2. “Why” to construct the right objective, asking why multiple times to get to the root of what you are trying to achieve or deliver. For example, Objective: Build a new mobile app, Why? To demo it to the board of directors, Why? To get support for the new initiatives. Your Objective could be: Gain support for the new initiatives.

The why is important for a few reasons:

  1. It provides context to why this objective is important
  2. It will influence some of the outcomes or lag measures you desire
  3. It will motivate you and your team members to do what it takes to get it done.
  4. You can use this section to refine your objective

I sometimes use a “3whys tree” to ask why this value proposition is important. In many situations, I conclude that the problem we are trying to solve, or value we are trying to create is not so obvious.

3Whys is a 3 levels of asking why to uncover not so obvious solutions. For example, asking why in this structure will help you get to the root cause of a pain point, understand why a certain solution is important and what does it solve or in the RCA situation, what caused the problem. I like it more than the 5 whys (Lean Manufacturing) in that it is not linear and will help you and your team take multiple routes to get to your answer.

The “why?” will also help you differentiate between the activities you do and the value you create. For example, writing a help document is not the value you create; it is the activity you do to create the desired value: such as helping customers resolve issues faster.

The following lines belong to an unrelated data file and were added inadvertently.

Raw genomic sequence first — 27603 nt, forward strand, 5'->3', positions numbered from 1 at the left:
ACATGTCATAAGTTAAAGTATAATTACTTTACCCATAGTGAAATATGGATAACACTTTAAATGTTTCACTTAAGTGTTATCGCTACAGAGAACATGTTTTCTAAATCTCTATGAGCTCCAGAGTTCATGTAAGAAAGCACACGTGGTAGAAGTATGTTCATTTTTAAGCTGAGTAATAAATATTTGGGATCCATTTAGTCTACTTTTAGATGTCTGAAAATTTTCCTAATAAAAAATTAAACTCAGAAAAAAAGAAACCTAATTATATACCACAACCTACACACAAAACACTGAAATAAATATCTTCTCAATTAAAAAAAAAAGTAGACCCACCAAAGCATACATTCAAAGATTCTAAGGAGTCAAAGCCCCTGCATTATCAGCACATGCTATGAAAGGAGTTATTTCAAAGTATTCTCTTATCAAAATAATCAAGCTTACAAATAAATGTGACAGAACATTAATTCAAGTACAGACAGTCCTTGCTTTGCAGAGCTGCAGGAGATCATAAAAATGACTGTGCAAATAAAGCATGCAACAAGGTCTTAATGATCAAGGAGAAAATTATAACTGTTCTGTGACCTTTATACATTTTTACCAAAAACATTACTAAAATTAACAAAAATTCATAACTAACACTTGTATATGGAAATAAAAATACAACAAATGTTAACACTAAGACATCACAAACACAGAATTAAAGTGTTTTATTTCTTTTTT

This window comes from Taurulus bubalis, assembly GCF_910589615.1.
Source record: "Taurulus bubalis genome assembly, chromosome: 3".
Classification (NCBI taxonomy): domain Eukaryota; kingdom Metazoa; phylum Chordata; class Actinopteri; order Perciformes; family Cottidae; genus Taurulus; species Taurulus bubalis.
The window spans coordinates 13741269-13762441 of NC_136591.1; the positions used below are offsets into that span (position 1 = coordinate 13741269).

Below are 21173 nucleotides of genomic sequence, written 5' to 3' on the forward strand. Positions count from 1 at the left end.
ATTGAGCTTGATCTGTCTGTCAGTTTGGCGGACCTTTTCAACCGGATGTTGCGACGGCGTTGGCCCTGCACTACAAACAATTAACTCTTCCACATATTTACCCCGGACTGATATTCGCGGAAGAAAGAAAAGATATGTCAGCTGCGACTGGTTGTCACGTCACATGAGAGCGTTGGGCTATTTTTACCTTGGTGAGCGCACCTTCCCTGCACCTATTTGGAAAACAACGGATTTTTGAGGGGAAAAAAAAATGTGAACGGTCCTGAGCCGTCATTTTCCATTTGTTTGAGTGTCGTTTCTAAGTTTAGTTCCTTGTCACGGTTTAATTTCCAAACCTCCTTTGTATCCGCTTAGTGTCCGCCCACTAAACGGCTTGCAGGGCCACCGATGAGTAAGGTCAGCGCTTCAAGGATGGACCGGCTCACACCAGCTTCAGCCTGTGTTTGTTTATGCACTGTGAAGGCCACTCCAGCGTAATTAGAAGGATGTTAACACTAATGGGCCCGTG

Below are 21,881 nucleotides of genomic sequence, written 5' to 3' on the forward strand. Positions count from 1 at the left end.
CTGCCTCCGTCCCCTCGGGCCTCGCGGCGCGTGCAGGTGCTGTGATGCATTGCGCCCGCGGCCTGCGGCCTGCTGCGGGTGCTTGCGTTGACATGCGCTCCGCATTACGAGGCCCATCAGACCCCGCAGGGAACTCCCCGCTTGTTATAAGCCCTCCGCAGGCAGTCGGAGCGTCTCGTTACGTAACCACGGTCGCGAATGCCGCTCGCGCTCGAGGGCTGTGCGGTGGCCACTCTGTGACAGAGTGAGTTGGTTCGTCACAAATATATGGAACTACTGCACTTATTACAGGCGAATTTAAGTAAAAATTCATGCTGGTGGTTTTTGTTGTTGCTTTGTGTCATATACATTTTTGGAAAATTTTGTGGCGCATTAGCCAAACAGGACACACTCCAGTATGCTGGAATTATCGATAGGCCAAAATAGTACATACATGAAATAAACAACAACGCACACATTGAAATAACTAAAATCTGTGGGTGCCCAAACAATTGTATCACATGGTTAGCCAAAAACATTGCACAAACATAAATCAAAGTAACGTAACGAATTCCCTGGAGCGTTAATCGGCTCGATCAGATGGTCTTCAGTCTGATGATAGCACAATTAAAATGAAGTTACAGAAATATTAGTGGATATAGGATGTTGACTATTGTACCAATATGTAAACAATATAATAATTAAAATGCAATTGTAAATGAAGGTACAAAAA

You can use the why column however you like. If it is a feature, you might want to add why this is important. If it is a revenue goal, you might want to add what this will mean to the team, company, customers, etc.

Key Results (Lag measures and Lead measures columns)

Two types of KRs, Lead and Lag Measures

It is very important to distinguish between lead and lag measures. Both are valid KRs (key results), but having the right balance between the two when you construct your KRs is critical.

The easiest way to demonstrate the difference is by using the famous example of losing weight and getting in shape. Objective: Welcome the summer with a beach-ready body. This objective will require losing weight, and toning the muscles, etc. For the sake of this example, let’s assume that you want to lose 10 pounds, and to gain some muscles to tone your body. Here are some of the measures he/she can use:

  1. Lose 10 pounds of fat
  2. Gain % of muscle mass